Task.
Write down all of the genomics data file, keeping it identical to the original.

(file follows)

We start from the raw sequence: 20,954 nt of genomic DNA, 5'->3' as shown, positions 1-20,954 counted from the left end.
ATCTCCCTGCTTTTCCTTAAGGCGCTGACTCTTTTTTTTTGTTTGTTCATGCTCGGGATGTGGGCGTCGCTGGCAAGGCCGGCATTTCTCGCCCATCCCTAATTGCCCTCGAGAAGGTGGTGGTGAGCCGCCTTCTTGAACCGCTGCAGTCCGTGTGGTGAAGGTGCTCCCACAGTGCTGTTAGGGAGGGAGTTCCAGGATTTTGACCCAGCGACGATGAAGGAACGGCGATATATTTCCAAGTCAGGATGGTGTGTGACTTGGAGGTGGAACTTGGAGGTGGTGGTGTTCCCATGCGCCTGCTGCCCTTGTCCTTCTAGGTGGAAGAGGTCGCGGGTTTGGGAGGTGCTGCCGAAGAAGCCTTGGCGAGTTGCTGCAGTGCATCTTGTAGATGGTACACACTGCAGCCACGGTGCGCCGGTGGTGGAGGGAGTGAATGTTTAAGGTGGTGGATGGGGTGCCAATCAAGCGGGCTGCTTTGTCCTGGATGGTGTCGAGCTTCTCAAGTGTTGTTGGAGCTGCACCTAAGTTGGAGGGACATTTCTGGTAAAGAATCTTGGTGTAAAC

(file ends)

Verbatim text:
We start from the raw sequence: 20,954 nt of genomic DNA, 5'->3' as shown, positions 1-20,954 counted from the left end.
ATCTCCCTGCTTTTCCTTAAGGCGCTGACTCTTTTTTTTTGTTTGTTCATGCTCGGGATGTGGGCGTCGCTGGCAAGGCCGGCATTTCTCGCCCATCCCTAATTGCCCTCGAGAAGGTGGTGGTGAGCCGCCTTCTTGAACCGCTGCAGTCCGTGTGGTGAAGGTGCTCCCACAGTGCTGTTAGGGAGGGAGTTCCAGGATTTTGACCCAGCGACGATGAAGGAACGGCGATATATTTCCAAGTCAGGATGGTGTGTGACTTGGAGGTGGAACTTGGAGGTGGTGGTGTTCCCATGCGCCTGCTGCCCTTGTCCTTCTAGGTGGAAGAGGTCGCGGGTTTGGGAGGTGCTGCCGAAGAAGCCTTGGCGAGTTGCTGCAGTGCATCTTGTAGATGGTACACACTGCAGCCACGGTGCGCCGGTGGTGGAGGGAGTGAATGTTTAAGGTGGTGGATGGGGTGCCAATCAAGCGGGCTGCTTTGTCCTGGATGGTGTCGAGCTTCTCAAGTGTTGTTGGAGCTGCACCTAAGTTGGAGGGACATTTCTGGTAAAGAATCTTGGTGTAAAC